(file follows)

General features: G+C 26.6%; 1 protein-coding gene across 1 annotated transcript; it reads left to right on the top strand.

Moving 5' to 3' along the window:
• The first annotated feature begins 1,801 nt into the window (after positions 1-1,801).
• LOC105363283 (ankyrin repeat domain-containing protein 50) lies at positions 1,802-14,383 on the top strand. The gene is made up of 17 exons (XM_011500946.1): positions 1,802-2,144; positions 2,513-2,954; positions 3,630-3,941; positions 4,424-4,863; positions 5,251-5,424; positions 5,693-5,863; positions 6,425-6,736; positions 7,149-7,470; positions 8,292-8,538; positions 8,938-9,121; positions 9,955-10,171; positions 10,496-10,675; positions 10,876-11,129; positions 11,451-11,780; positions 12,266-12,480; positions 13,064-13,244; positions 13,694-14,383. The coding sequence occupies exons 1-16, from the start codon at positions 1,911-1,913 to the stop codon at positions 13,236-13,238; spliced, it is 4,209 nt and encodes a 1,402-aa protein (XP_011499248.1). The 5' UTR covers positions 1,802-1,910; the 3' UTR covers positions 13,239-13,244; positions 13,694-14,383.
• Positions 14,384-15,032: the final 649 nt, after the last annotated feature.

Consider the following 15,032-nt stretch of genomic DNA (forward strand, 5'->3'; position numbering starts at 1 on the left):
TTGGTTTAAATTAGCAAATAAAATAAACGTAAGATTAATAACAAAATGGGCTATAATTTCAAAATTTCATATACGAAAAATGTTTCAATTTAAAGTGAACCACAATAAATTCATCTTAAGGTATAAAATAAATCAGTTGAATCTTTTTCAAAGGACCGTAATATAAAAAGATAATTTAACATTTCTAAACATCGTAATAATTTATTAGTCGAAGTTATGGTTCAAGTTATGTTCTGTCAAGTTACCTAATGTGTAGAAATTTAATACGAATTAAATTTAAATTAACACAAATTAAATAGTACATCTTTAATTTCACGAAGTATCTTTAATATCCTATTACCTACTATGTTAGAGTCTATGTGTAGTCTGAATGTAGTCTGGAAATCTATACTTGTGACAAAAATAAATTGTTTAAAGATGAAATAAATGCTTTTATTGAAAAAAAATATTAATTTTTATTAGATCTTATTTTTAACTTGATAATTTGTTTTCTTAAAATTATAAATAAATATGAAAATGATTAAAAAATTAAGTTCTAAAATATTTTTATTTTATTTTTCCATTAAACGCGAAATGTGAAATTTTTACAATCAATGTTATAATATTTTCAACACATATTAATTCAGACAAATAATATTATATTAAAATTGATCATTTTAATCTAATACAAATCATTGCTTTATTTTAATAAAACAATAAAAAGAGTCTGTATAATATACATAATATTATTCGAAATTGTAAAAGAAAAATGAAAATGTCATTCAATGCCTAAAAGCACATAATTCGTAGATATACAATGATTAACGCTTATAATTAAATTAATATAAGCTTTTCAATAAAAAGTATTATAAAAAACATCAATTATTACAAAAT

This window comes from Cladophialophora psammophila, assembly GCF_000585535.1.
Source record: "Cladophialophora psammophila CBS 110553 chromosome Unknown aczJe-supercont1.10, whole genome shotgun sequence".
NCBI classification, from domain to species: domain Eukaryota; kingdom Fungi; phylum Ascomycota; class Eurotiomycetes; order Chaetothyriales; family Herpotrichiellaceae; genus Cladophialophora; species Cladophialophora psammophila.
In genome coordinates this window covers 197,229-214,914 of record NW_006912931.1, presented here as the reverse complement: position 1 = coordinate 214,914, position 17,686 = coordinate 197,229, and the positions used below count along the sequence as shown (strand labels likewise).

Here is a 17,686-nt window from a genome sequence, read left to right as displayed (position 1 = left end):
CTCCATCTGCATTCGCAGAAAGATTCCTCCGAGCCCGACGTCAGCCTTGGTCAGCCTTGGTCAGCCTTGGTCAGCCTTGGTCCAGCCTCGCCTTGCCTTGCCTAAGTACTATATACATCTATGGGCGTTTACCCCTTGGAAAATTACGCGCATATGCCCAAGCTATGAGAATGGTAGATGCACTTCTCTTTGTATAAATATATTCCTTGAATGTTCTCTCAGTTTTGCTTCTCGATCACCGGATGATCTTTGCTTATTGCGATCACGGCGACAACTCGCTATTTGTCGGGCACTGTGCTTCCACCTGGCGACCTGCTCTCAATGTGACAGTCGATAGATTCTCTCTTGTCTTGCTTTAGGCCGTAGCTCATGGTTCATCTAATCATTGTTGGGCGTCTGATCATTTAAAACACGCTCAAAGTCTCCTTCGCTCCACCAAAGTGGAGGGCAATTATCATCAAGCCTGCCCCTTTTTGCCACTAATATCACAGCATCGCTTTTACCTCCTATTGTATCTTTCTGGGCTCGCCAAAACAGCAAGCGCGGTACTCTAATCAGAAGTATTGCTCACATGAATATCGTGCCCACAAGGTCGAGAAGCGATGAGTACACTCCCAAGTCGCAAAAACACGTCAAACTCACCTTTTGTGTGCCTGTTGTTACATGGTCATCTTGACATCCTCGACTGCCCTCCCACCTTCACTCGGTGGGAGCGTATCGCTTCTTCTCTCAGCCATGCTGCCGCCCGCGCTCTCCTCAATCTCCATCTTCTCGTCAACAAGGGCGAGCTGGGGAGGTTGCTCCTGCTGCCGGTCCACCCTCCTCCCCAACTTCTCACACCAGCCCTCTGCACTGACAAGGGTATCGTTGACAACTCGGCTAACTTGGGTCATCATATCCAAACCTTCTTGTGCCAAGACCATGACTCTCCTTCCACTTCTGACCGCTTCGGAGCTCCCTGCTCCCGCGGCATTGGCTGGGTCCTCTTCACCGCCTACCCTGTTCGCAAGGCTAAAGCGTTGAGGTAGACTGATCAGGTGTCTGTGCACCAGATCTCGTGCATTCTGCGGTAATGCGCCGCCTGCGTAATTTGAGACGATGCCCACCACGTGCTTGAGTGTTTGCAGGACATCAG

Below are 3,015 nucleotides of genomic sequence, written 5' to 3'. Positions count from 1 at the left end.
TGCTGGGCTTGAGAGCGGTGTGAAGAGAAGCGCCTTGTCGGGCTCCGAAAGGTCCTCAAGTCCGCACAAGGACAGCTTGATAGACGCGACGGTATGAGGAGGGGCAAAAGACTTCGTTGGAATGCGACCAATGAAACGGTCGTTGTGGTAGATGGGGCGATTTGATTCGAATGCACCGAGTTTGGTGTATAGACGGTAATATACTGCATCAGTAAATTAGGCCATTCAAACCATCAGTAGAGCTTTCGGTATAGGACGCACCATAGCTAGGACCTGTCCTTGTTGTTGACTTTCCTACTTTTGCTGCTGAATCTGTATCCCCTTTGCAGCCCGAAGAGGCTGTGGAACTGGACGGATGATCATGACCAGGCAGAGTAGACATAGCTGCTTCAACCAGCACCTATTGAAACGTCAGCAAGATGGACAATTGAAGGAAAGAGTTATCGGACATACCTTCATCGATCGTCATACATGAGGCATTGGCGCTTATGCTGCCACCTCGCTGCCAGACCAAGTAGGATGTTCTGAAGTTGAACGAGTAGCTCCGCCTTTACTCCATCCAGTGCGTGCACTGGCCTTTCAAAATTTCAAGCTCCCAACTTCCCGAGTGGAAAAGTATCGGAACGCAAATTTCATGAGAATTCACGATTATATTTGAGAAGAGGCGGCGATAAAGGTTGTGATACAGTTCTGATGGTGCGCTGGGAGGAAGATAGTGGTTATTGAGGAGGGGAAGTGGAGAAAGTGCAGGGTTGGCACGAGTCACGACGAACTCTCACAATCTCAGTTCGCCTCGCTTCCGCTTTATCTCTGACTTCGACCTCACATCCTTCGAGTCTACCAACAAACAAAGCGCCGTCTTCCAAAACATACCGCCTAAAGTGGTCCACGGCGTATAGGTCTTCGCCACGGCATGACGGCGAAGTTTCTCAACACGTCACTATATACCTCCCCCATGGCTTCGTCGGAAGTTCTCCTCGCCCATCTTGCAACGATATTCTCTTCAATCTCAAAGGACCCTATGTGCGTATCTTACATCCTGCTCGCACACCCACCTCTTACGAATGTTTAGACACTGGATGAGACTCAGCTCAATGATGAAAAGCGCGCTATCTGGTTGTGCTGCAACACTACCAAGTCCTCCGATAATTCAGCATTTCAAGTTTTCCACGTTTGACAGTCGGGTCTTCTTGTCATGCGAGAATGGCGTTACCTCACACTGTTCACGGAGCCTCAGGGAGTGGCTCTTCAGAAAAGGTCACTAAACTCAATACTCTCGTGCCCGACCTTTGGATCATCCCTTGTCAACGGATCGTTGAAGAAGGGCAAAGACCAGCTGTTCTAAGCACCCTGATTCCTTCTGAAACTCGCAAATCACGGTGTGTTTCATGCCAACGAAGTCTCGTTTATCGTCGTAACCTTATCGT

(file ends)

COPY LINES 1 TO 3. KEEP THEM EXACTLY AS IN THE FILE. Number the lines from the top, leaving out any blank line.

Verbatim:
General features: G+C 26.6%; 1 protein-coding gene across 1 annotated transcript; it reads left to right on the top strand.

Moving 5' to 3' along the window:
• The first annotated feature begins 1,801 nt into the window (after positions 1-1,801).